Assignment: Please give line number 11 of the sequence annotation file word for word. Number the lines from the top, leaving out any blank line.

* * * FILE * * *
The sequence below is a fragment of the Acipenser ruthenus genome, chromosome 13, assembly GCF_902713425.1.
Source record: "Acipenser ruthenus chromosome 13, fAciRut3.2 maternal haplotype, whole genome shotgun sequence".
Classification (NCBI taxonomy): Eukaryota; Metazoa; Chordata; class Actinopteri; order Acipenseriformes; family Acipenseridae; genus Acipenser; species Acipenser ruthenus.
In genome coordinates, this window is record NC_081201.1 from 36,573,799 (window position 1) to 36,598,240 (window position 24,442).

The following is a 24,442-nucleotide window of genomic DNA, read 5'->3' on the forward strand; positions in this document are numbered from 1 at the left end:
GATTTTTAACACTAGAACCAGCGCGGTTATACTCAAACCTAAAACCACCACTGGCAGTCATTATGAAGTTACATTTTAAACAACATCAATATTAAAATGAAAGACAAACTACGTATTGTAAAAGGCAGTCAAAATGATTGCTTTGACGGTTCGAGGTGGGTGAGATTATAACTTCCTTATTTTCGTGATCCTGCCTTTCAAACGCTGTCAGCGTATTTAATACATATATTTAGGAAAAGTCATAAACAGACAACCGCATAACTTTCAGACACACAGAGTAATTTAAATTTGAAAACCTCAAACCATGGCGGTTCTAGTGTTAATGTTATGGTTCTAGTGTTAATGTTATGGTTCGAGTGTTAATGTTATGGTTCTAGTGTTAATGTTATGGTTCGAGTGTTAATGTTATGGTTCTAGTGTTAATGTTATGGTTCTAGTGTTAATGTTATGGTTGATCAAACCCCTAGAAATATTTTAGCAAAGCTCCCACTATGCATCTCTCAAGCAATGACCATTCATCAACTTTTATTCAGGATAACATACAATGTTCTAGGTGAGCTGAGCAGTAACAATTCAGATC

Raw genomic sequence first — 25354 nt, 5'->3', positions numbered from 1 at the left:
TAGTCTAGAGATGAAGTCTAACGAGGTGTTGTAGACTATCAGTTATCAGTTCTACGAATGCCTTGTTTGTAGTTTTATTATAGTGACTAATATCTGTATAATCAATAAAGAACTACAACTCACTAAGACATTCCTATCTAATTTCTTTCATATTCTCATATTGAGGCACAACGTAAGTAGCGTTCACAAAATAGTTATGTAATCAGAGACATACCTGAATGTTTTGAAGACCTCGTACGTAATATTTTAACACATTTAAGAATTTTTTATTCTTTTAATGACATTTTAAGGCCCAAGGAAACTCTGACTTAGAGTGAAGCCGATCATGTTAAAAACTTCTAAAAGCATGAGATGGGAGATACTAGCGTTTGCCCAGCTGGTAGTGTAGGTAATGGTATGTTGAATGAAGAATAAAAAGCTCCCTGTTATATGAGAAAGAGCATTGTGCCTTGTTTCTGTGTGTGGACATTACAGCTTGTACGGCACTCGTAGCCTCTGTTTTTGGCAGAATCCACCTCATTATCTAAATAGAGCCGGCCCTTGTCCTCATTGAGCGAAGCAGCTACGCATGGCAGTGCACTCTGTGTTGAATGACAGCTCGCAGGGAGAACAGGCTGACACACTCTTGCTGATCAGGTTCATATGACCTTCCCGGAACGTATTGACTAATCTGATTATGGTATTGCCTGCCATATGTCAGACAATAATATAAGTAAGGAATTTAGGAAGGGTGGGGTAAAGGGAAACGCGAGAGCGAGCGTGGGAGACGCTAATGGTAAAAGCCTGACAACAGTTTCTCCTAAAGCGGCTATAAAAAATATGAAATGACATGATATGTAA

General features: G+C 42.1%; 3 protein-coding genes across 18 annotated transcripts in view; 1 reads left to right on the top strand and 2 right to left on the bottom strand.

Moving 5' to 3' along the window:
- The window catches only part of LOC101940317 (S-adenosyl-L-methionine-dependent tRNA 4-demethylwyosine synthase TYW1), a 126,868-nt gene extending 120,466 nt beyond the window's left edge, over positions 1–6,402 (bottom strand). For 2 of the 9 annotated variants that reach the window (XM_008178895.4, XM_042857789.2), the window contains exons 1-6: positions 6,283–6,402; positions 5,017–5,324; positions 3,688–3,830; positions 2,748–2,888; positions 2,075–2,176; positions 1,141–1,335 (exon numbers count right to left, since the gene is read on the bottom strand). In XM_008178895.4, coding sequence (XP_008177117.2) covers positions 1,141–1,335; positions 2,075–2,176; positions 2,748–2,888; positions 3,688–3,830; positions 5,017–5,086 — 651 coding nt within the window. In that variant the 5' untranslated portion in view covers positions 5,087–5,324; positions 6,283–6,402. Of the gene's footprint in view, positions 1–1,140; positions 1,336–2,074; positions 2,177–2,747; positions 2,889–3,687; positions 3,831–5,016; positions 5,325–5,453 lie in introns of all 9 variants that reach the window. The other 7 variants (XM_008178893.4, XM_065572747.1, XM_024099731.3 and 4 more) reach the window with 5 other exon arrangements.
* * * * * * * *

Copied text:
- The window catches only part of LOC101940317 (S-adenosyl-L-methionine-dependent tRNA 4-demethylwyosine synthase TYW1), a 126,868-nt gene extending 120,466 nt beyond the window's left edge, over positions 1–6,402 (bottom strand). For 2 of the 9 annotated variants that reach the window (XM_008178895.4, XM_042857789.2), the window contains exons 1-6: positions 6,283–6,402; positions 5,017–5,324; positions 3,688–3,830; positions 2,748–2,888; positions 2,075–2,176; positions 1,141–1,335 (exon numbers count right to left, since the gene is read on the bottom strand). In XM_008178895.4, coding sequence (XP_008177117.2) covers positions 1,141–1,335; positions 2,075–2,176; positions 2,748–2,888; positions 3,688–3,830; positions 5,017–5,086 — 651 coding nt within the window. In that variant the 5' untranslated portion in view covers positions 5,087–5,324; positions 6,283–6,402. Of the gene's footprint in view, positions 1–1,140; positions 1,336–2,074; positions 2,177–2,747; positions 2,889–3,687; positions 3,831–5,016; positions 5,325–5,453 lie in introns of all 9 variants that reach the window. The other 7 variants (XM_008178893.4, XM_065572747.1, XM_024099731.3 and 4 more) reach the window with 5 other exon arrangements.